V Brake failure

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Steve O'C
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V Brake failure

Postby Steve O'C » 30 May 2020, 8:42pm

Friend of mine brought her bike round because the "cable had snapped". In fact as you can see what has happened is that the bracket that the noodle sits in had bent rendering the brake suddenly useless.

For such a safety critical part the design seems to rely on a tiny tab of metal.

I know they are designed that way so that the noodle can be unhooked to open the brakes although in practice I have never been able to do that when the pads are reasonably close to the rim.

I would prefer a design where the noodle fits through a hole as I think it would be less prone to failure but I do not recall ever having seen one like that.

Steve

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Marcus Aurelius
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Re: V Brake failure

Postby Marcus Aurelius » 30 May 2020, 8:46pm

It looks like someone has tried to release the noodle without pinching the pads in first to give it some slack.

pwa
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Joined: 2 Oct 2011, 8:55pm

Re: V Brake failure

Postby pwa » 30 May 2020, 8:51pm

That is a part of the V brake system that merit's a quick inspection when the bike is being cleaned. It is quite a flimsy item and, as said, failure could be costly.

rjb
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Re: V Brake failure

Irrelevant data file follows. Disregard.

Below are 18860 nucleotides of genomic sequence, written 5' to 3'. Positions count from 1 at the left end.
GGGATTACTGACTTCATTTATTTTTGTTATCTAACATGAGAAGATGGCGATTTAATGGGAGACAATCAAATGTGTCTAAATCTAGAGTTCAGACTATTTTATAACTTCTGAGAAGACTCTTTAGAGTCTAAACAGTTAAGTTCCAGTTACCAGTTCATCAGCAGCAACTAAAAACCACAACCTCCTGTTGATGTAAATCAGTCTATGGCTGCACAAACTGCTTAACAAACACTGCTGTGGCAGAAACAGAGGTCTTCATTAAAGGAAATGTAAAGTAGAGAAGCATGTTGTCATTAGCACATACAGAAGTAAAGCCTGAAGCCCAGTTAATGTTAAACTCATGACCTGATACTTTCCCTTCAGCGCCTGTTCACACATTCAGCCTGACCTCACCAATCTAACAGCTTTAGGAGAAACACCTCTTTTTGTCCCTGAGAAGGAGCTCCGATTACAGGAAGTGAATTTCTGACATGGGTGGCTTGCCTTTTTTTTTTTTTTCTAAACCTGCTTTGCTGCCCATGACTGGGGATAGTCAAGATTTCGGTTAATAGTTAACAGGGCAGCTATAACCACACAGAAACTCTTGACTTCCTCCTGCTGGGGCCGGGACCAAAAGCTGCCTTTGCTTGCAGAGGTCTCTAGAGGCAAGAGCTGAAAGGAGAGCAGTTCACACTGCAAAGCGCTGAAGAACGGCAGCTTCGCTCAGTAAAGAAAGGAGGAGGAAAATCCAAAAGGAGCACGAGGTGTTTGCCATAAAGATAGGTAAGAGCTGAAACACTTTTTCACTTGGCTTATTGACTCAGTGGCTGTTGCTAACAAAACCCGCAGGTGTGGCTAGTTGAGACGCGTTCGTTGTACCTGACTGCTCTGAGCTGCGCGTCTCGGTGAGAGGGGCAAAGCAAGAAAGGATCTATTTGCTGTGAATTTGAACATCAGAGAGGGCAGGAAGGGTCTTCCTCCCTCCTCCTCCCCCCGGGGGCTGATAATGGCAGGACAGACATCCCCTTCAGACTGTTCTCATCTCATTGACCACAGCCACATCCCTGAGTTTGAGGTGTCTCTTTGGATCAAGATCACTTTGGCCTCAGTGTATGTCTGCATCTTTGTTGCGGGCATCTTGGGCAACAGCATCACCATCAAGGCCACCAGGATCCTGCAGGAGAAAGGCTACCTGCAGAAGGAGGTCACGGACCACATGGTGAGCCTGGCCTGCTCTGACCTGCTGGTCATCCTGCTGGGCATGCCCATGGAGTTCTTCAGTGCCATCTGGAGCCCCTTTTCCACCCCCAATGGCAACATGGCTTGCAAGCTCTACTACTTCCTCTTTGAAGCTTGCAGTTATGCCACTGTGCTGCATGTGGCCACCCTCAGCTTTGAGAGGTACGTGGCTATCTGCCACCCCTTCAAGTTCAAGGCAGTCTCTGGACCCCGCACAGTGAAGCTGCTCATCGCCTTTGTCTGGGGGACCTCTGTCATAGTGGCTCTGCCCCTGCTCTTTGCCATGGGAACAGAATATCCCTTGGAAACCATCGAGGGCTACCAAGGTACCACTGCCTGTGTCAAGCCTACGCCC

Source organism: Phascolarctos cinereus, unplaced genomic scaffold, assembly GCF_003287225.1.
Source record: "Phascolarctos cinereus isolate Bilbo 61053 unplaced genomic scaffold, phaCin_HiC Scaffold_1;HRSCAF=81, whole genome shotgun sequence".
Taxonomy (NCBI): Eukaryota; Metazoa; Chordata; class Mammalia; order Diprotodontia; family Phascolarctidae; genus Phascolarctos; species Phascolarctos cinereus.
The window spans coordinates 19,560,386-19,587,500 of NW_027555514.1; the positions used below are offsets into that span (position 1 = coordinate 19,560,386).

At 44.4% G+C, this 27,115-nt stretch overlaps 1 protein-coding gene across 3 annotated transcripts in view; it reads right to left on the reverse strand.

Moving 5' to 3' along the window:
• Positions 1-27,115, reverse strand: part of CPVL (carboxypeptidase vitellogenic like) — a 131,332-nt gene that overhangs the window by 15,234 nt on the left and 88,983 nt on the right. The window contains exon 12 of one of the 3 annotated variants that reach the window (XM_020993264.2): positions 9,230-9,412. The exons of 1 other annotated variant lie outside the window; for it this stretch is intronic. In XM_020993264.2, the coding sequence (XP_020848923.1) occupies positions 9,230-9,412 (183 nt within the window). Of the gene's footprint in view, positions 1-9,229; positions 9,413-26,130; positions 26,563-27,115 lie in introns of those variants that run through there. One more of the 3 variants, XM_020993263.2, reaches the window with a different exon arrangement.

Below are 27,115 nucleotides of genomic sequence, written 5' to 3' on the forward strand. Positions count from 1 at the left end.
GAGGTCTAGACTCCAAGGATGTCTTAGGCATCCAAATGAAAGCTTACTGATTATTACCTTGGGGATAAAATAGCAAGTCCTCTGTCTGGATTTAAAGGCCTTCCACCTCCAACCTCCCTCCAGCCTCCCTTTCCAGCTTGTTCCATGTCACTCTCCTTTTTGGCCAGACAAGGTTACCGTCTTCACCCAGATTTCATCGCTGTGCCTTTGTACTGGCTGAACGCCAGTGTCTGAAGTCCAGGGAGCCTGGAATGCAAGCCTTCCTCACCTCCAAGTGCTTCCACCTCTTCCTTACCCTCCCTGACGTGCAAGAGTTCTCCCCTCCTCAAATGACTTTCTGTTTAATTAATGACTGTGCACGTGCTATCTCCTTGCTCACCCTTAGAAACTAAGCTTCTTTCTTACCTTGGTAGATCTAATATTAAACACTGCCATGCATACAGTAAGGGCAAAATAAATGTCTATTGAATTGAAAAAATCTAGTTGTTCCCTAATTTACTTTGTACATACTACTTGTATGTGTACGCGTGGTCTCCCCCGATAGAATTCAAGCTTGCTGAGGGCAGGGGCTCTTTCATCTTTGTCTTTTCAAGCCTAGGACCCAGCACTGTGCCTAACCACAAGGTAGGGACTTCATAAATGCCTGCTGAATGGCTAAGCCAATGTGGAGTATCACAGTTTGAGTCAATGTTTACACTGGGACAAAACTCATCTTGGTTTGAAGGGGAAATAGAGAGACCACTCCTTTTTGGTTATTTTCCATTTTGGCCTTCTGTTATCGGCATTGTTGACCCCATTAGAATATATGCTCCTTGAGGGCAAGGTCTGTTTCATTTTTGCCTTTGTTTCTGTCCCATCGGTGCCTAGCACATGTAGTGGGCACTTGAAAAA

Postby rjb » 30 May 2020, 9:09pm

Ive seen this a few times. Often caused by swinging the handlebars around which then puts excessive pull on the brake cable and rips the noodle out from its support, bending open the support tab as shown in the photo. Worth checking so you know if its likely to happen to yours. :wink:
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Brucey
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Re: V Brake failure

Postby Brucey » 30 May 2020, 9:25pm

yep, very common, potentially very dangerous; the endgame is that the noodle pulls through the yoke when the rider needs to be braking hard. In cheap V brakes the yoke is made of pretty soft steel and the (small) shoulder on the noodle is often soft aluminium. It is an arrangement that hardly inspires confidence and is easily damaged should the handlebars swing rightwards. Even in good quality kit the same flaw exists.

FWIW you can often reshape the yoke; typically you can clamp the yoke in a bench vice using an 8mm allen key as a spacer/former and then reshape the ends (eg with a very small hammer) so that they fit properly again. A gentle squeeze or splay to finish and make it an exact fit again. Check for cracks afterwards, obviously.

It isn't a bad idea to swap the repaired arm to the rear brake, so that you have an unmolested arm on the front of the bike for the (more safety critical, more highly loaded) front brake.

FWIW you can often help prevent a recurrence of this problem by using an M6 washer with a couple of flats filed on it to make the 'shoulder' on the noodle bigger.

cheers
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NATURAL ANKLING
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Re: V Brake failure

Postby NATURAL ANKLING » 30 May 2020, 10:04pm

Hi,
Is this an untouched bike out of the shop or has it seen repair / maintenance in the past?
Frustration in unhooking the noddle might of damaged it.
Also the fit of the noodle in the fork (damaged bit) if slack just needs a bit of a pinch in a vise etc.
They are normally strong enough, but like all stuff we don't know the history exact.

I have reasonably strong hands and use similar stuff on my bike and as long as its not mis-shapen with poor fit that's slack fit, they seem to work well.